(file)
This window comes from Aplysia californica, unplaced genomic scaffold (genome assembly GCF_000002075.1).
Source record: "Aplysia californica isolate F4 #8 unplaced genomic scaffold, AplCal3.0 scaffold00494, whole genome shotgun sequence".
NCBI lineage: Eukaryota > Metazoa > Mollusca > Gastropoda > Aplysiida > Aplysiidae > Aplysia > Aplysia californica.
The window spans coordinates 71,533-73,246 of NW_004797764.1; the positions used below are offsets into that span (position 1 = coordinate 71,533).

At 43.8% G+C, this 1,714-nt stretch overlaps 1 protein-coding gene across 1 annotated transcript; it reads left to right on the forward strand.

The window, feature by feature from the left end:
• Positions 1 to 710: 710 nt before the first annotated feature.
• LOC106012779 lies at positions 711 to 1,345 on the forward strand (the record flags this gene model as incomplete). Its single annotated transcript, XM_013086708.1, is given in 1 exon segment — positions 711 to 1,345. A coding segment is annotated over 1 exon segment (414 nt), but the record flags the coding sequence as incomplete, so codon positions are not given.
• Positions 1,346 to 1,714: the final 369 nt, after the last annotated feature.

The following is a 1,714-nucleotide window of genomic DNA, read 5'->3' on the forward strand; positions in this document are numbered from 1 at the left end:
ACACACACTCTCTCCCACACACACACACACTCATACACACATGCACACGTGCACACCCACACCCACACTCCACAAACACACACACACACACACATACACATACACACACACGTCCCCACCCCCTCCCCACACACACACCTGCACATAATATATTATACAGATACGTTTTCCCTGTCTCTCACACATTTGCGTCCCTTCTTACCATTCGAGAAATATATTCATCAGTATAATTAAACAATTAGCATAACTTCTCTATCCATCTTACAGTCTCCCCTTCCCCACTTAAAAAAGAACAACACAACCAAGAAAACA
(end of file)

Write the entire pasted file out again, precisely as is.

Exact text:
This window comes from Aplysia californica, unplaced genomic scaffold (genome assembly GCF_000002075.1).
Source record: "Aplysia californica isolate F4 #8 unplaced genomic scaffold, AplCal3.0 scaffold00494, whole genome shotgun sequence".
NCBI lineage: Eukaryota > Metazoa > Mollusca > Gastropoda > Aplysiida > Aplysiidae > Aplysia > Aplysia californica.
The window spans coordinates 71,533-73,246 of NW_004797764.1; the positions used below are offsets into that span (position 1 = coordinate 71,533).

At 43.8% G+C, this 1,714-nt stretch overlaps 1 protein-coding gene across 1 annotated transcript; it reads left to right on the forward strand.

The window, feature by feature from the left end:
• Positions 1 to 710: 710 nt before the first annotated feature.
• LOC106012779 lies at positions 711 to 1,345 on the forward strand (the record flags this gene model as incomplete). Its single annotated transcript, XM_013086708.1, is given in 1 exon segment — positions 711 to 1,345. A coding segment is annotated over 1 exon segment (414 nt), but the record flags the coding sequence as incomplete, so codon positions are not given.
• Positions 1,346 to 1,714: the final 369 nt, after the last annotated feature.

The following is a 1,714-nucleotide window of genomic DNA, read 5'->3' on the forward strand; positions in this document are numbered from 1 at the left end:
ACACACACTCTCTCCCACACACACACACACTCATACACACATGCACACGTGCACACCCACACCCACACTCCACAAACACACACACACACACACATACACATACACACACACGTCCCCACCCCCTCCCCACACACACACCTGCACATAATATATTATACAGATACGTTTTCCCTGTCTCTCACACATTTGCGTCCCTTCTTACCATTCGAGAAATATATTCATCAGTATAATTAAACAATTAGCATAACTTCTCTATCCATCTTACAGTCTCCCCTTCCCCACTTAAAAAAGAACAACACAACCAAGAAAACA